R. Thomas’ Deluxe Grill
1812 Peachtree St. NW
Atlanta, GA 30309

For a gluten free menu, look here. This menu is not available in the restaurant, so print it out and take it with you. I forgot to do this, but my server was quite comfortable helping me figure out what I could eat (it helps that 70% of their menu is okay… even the chicken piccatta)

Recipe after the jump

You may remember that this week, in an attempt to keep my grocery bill down, I vowed to make it until May without going to the grocery store. Well I did it, but it was a bit challenging.

Dinners weren’t too bad. I did have salmon in the freezer, and lots of leftover vegetables lying around, which helped immensely. Lunch was slightly harder, but making the pizza really helped. But breakfast, breakfast was by far the most challenging.

I was pretty much out of cereal the day I decided to wait on the grocery store. Now, if I go more than thirty minutes after waking up before I eat, I’m grumpy, starving, and convinced the world is going to end. So, cooking in the morning isn’t really a great option for me. If I have gluten-free oats, I do love oatmeal. But my last oatmeal kick was when I was traveling a lot to DC, before going gluten-free, and my mom would make me oatmeal and a cappuccino every morning before I went down to the Folger. The beauty of that arrangement was that I didn’t have to worry about cooking, and she woke up earlier than I did, so I could still go from awake to eating in 15 minutes flat.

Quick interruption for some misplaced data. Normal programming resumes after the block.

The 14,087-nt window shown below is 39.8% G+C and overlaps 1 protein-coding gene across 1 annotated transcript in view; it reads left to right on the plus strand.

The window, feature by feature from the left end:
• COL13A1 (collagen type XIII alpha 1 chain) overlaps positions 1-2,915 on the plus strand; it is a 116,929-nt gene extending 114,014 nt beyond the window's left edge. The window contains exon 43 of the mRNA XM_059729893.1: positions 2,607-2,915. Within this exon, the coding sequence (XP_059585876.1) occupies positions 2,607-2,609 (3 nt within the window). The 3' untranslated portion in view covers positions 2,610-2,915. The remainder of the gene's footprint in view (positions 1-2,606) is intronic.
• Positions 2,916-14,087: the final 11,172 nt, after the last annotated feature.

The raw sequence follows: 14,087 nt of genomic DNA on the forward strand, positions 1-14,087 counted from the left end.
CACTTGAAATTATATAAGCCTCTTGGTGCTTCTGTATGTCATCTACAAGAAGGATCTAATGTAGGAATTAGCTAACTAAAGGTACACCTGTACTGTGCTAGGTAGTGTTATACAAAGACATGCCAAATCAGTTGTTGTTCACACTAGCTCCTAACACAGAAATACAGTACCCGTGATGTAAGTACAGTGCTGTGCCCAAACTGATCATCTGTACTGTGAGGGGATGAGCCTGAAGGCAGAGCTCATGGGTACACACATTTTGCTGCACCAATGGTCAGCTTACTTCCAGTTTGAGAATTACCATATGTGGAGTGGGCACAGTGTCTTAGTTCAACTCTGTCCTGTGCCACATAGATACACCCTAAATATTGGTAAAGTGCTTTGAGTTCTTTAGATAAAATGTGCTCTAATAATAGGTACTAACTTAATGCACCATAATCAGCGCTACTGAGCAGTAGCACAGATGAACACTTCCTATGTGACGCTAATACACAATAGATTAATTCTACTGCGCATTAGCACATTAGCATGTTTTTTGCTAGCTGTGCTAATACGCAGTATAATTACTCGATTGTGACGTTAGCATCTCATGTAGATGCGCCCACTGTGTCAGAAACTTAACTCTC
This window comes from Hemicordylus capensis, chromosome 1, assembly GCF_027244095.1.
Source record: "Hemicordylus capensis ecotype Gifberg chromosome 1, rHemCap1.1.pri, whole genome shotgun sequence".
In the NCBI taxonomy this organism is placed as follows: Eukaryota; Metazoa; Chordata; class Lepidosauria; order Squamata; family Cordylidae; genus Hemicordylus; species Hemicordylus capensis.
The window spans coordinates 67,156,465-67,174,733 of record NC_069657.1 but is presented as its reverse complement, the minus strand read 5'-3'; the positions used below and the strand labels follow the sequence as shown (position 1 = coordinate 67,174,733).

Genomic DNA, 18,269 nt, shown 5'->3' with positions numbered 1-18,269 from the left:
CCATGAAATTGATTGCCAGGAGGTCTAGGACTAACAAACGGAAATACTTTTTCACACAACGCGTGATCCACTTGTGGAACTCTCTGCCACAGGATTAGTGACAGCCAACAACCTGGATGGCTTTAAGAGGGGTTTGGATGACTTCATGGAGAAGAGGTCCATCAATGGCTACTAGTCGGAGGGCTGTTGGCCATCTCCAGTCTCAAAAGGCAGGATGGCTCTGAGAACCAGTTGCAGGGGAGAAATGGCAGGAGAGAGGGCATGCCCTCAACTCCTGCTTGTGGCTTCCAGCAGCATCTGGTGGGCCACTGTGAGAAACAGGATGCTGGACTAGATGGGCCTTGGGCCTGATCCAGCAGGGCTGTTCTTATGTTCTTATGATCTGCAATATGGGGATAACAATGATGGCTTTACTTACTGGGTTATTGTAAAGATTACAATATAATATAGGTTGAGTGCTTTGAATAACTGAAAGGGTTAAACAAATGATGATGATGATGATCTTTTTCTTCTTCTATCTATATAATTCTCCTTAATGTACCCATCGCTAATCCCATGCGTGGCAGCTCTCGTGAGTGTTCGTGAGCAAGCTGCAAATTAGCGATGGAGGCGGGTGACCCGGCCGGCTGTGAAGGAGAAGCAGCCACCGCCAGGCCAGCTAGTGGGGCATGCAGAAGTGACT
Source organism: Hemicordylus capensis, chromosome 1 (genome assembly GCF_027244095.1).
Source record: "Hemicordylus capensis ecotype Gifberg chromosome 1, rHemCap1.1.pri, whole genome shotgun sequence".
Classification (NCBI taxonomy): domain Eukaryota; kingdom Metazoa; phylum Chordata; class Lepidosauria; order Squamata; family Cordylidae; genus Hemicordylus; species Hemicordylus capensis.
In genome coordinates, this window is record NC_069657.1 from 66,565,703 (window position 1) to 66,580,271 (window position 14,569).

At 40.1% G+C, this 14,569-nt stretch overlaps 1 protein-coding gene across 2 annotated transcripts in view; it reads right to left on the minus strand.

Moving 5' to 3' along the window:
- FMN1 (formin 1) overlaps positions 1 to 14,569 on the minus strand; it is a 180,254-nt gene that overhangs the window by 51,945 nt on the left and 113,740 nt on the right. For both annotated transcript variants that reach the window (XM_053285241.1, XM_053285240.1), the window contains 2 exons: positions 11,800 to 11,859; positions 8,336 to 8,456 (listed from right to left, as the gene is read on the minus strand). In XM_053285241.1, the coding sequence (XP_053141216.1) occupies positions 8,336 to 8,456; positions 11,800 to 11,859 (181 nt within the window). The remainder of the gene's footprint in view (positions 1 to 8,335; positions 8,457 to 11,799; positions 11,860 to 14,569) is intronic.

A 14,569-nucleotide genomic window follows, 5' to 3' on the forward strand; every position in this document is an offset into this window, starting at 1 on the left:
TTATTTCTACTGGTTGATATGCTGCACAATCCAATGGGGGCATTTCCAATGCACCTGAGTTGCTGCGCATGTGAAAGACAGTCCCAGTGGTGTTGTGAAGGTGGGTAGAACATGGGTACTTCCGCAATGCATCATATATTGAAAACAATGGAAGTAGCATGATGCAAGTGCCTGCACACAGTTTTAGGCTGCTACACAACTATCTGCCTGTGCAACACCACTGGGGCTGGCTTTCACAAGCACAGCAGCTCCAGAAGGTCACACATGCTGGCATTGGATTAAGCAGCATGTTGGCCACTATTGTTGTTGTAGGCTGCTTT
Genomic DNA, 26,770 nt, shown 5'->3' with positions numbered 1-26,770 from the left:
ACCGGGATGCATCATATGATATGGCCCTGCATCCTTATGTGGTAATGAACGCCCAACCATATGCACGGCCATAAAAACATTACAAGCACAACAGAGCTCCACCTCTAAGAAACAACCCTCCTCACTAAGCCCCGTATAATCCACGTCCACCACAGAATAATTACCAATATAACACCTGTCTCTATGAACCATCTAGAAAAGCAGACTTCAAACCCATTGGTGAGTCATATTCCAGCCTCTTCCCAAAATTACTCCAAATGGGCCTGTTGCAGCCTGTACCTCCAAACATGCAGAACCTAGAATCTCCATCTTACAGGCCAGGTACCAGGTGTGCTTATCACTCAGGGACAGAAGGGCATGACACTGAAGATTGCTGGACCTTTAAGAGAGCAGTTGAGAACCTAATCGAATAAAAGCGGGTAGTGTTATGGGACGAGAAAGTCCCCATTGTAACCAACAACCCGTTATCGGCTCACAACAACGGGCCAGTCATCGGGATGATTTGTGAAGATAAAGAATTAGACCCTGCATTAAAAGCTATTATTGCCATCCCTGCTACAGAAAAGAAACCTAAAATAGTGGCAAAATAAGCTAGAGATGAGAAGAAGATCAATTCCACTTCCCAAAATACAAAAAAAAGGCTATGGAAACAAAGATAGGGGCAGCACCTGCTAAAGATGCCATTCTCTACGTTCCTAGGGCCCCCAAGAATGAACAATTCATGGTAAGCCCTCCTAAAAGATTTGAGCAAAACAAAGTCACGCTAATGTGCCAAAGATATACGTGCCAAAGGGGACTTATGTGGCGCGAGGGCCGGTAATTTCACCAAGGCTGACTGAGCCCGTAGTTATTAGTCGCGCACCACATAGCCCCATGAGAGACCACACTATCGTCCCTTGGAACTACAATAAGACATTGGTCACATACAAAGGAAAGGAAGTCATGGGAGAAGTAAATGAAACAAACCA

But this week I tried, I made black bean cakes and ate them with eggs. That took me almost an hour, probably because I had never made the recipe before, but also because I was dragging my heels getting started. They were good when I ate them, but I was almost dizzy with hunger. This morning, I made quinoa pancakes (and yes, it was May already this morning, but I still haven’t been to the grocery store). I bought this quinoa flour months ago, and took one sniff, and left it on the shelf next to the bean flour. Which is sort of amusing, given that I love quinoa salads, and the flour smells like the grain. But somehow, in flour form, I found quinoa frightening, until this morning.